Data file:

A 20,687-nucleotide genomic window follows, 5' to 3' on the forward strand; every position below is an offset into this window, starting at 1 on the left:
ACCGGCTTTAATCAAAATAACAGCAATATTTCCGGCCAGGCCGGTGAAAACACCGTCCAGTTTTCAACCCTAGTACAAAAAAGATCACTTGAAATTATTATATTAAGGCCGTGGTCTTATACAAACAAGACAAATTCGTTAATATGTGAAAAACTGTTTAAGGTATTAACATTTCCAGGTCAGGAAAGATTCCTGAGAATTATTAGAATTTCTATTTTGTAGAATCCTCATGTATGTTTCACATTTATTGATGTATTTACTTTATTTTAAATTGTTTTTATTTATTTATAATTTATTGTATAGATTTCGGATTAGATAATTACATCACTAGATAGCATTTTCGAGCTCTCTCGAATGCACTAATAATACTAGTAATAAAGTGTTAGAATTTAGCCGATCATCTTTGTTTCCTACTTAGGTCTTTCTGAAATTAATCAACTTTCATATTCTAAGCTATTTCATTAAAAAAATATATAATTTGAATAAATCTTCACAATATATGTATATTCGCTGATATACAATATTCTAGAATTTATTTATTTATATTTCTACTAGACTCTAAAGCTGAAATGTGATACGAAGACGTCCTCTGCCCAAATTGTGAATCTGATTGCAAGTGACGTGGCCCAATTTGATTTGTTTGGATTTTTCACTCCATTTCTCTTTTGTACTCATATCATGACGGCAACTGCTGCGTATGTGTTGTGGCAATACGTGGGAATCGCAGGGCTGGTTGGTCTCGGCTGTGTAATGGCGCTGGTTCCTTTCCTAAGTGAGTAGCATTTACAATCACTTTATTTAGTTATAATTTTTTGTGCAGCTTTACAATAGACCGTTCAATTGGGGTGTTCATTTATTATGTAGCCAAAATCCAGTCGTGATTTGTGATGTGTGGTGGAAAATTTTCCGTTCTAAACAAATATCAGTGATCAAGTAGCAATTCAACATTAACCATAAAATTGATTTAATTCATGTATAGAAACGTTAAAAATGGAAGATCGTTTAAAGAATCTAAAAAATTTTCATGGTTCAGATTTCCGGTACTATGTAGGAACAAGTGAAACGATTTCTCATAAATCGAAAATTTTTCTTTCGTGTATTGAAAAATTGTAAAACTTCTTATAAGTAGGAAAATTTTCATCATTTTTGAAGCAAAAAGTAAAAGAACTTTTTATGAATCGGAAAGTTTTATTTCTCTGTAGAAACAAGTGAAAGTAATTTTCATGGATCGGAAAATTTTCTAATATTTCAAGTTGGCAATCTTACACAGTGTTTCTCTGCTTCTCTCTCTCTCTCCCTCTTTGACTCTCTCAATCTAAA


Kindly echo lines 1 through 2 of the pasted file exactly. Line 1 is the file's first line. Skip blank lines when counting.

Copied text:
A 20,687-nucleotide genomic window follows, 5' to 3' on the forward strand; every position below is an offset into this window, starting at 1 on the left:
ACCGGCTTTAATCAAAATAACAGCAATATTTCCGGCCAGGCCGGTGAAAACACCGTCCAGTTTTCAACCCTAGTACAAAAAAGATCACTTGAAATTATTATATTAAGGCCGTGGTCTTATACAAACAAGACAAATTCGTTAATATGTGAAAAACTGTTTAAGGTATTAACATTTCCAGGTCAGGAAAGATTCCTGAGAATTATTAGAATTTCTATTTTGTAGAATCCTCATGTATGTTTCACATTTATTGATGTATTTACTTTATTTTAAATTGTTTTTATTTATTTATAATTTATTGTATAGATTTCGGATTAGATAATTACATCACTAGATAGCATTTTCGAGCTCTCTCGAATGCACTAATAATACTAGTAATAAAGTGTTAGAATTTAGCCGATCATCTTTGTTTCCTACTTAGGTCTTTCTGAAATTAATCAACTTTCATATTCTAAGCTATTTCATTAAAAAAATATATAATTTGAATAAATCTTCACAATATATGTATATTCGCTGATATACAATATTCTAGAATTTATTTATTTATATTTCTACTAGACTCTAAAGCTGAAATGTGATACGAAGACGTCCTCTGCCCAAATTGTGAATCTGATTGCAAGTGACGTGGCCCAATTTGATTTGTTTGGATTTTTCACTCCATTTCTCTTTTGTACTCATATCATGACGGCAACTGCTGCGTATGTGTTGTGGCAATACGTGGGAATCGCAGGGCTGGTTGGTCTCGGCTGTGTAATGGCGCTGGTTCCTTTCCTAAGTGAGTAGCATTTACAATCACTTTATTTAGTTATAATTTTTTGTGCAGCTTTACAATAGACCGTTCAATTGGGGTGTTCATTTATTATGTAGCCAAAATCCAGTCGTGATTTGTGATGTGTGGTGGAAAATTTTCCGTTCTAAACAAATATCAGTGATCAAGTAGCAATTCAACATTAACCATAAAATTGATTTAATTCATGTATAGAAACGTTAAAAATGGAAGATCGTTTAAAGAATCTAAAAAATTTTCATGGTTCAGATTTCCGGTACTATGTAGGAACAAGTGAAACGATTTCTCATAAATCGAAAATTTTTCTTTCGTGTATTGAAAAATTGTAAAACTTCTTATAAGTAGGAAAATTTTCATCATTTTTGAAGCAAAAAGTAAAAGAACTTTTTATGAATCGGAAAGTTTTATTTCTCTGTAGAAACAAGTGAAAGTAATTTTCATGGATCGGAAAATTTTCTAATATTTCAAGTTGGCAATCTTACACAGTGTTTCTCTGCTTCTCTCTCTCTCTCCCTCTTTGACTCTCTCAATCTAAA